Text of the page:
What a hot, dry summer it has been. Water levels are down in lakes, streams and ponds. This isn’t necessarily good in standing water, but it sure does make creek fishing more interesting. I’ve been hitting the Elkhorn regularly for a few weeks now, and there is some really nice action with the smallmouth going on there.
In an update to the Elkhorn page, I mentioned hooking and fighting something HUGE in the creek a couple of weeks ago. No replay of that yet, but there has been a little bit of action out there. Also, a reader added a really nice update to the Stoner Creek page–that is one creek I plan to get into soon to learn more about.
With September should come more variation in temperature. Hopefully this wakes up the daylight-hours action on the small lakes of the region.
Please feel free to add your two cents on any of the pages–actual user’s experience is most valuable on this site.
Things have been heating up recently–summer is here with a vengeance. I’ve finally made time to hit the water in the last few weeks, with a nice trip to Cedar Creek Lake, more Elkhorn action, and some trips to smaller lakes like Scott County Park.
More comments have come in with reports on lakes and streams in the area–thanks for your additions, we all appreciate it! Please share your experiences in the comment boxes; sorry things don’t show up instantly–I’ve been battling Russian Spambots online.
Bass action is heating up–reports are floating about heavy smallmouth activity on the main stem of the Elkhorn, and action on lakes has increased as well. I fished the Elkhorn last weekend, and landed a decent little smallmouth. The guy next to me, though, hauled in what appeared to be at least a 20 inch bronzeback. Water temperatures are up, and the fish are moving.
I reeled in a nice 14 inch largemouth on Lake Reba two weekends ago; a lot of fun watching him dart back and forth at the weed line.
Stay tuned for more details and updated reports–as I hear from others (send me your reports!) and hit the water myself, I’ll try to add as much as I can so you can have the scoop on what’s happening where.
The winter was too long this year, for sure. I’ve managed to make it out twice in the last few weeks, as the weather is finally improving. A recent trip to Red River Gorge turned up no fish, but a nice day, and a visit to Scott County Park yielded a decent stringer of rainbow trout. It is a bit early to hit the Elkhorn or cast for largemouth in the local lakes, but trout are full-on ready to go. If you get the chance, work out those casting muscles in some of the local waters–the FINS program with KDFWR is actively stocking trout these days in numerous lakes around the state. Their website has the details.
As I get the chance, I’m also adding pages pertaining to kayak fishing, with a focus on freshwater (there is a pretty good bit of info out there for saltwater yak fishing). I can use your help–feel free to comment, query, or otherwise submit articles, tips, questions and ideas to help fill this out.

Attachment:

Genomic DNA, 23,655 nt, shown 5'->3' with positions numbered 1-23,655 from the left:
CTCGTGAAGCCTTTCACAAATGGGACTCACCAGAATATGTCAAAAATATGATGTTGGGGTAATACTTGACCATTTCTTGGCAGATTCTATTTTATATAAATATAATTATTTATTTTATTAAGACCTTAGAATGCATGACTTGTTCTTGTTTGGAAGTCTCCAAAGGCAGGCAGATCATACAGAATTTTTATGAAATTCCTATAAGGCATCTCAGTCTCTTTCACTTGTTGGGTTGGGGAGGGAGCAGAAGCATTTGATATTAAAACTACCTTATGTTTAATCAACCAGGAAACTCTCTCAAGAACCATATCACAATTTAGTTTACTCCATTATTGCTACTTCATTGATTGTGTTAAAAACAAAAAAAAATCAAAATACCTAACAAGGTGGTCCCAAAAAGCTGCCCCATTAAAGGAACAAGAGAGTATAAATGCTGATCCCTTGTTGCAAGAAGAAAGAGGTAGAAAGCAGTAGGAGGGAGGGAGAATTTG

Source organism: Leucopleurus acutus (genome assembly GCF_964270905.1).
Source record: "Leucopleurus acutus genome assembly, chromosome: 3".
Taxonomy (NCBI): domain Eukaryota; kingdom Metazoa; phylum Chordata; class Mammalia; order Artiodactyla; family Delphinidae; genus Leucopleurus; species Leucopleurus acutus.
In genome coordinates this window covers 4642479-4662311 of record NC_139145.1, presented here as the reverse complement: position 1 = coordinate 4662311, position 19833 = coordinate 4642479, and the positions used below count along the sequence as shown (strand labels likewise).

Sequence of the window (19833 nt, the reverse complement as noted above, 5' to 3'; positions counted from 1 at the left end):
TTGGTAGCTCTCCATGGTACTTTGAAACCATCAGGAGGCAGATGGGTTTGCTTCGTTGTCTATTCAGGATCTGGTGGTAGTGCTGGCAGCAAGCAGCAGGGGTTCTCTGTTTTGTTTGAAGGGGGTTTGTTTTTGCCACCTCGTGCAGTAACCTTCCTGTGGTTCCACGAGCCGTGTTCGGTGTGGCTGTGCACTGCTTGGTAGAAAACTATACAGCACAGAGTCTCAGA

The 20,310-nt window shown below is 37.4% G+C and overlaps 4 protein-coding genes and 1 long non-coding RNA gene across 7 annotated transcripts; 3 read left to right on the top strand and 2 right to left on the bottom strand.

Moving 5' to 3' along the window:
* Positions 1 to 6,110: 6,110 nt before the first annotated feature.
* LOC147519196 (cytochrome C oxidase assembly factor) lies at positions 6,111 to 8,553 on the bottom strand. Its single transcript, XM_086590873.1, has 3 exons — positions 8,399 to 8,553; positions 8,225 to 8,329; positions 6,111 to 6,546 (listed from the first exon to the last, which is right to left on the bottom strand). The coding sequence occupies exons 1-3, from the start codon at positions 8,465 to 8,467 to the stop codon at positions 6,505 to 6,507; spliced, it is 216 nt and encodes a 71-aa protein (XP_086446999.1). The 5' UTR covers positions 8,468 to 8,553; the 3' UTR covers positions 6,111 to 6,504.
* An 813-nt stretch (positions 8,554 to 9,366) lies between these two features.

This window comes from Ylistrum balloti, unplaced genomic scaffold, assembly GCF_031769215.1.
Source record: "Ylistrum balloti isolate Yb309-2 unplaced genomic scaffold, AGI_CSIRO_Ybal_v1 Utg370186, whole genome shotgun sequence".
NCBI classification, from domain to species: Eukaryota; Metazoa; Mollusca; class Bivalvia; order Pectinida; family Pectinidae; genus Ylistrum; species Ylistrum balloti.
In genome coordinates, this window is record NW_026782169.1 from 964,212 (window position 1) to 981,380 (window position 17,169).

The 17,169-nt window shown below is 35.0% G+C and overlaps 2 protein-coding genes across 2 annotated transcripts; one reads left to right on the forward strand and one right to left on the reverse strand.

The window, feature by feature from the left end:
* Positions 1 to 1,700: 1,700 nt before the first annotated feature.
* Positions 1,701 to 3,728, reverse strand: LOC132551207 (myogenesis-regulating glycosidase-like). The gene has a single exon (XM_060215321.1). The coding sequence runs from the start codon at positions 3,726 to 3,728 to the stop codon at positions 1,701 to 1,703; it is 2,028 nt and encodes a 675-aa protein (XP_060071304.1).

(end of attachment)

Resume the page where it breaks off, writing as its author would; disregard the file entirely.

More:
Activity has dropped off drastically since the fall. I got out to the Elkhorn last weekend for a couple of hours, only to hook a very small sucker of some sort. Water levels have been reasonable, but apparently the colder weather has dramatically slowed feeding patterns.
Winter is the time of dreaming about finding fish, for me. I find myself walking the aisles of sporting goods departments scheming and planning the 2010 season. Hopefully, I will find a weekend or two over the next few months to get out and stretch a line. Drop a note in the comments if you know of any good bets for winter fishing in Kentucky!
Smallwater Fishing is intended to be a resource for people who fish from the shore, on foot, or in small craft like kayaks and canoes. There are lots of sites with information for people who have trailered boats. There is a lack of information for people who fish from the bank or use only small craft–hopefully this site will help those without a bass boat find good fishing.
I decided to start this site after spending several years searching for info about places to fish on foot. Typically, I could find the name of a waterbody, and little else. Living in Central Kentucky, fishable water is relatively hard to come by. After years of effort, driving, and trying to find decent places to cast a line, I have collected a fair bit of information about where to fish without a fishing boat.
This spring, I bought a sit-on-top fishing kayak. I keep it on the wall in my garage, and have removable racks to carry it on top of my Jeep. At less than 60 pounds, I can manage it pretty well on my own. I have spent most of the warm weekends of the year on the water, finding various small lakes in the area. I still fish on foot, as well, wading local creeks and finding small ponds.
I hope you can find a new place to fish near you–my posts are about Central Kentucky fishing (within an hour or so of Lexington). In time, I hope to begin branching out with posts from others from around the country. Thanks for looking!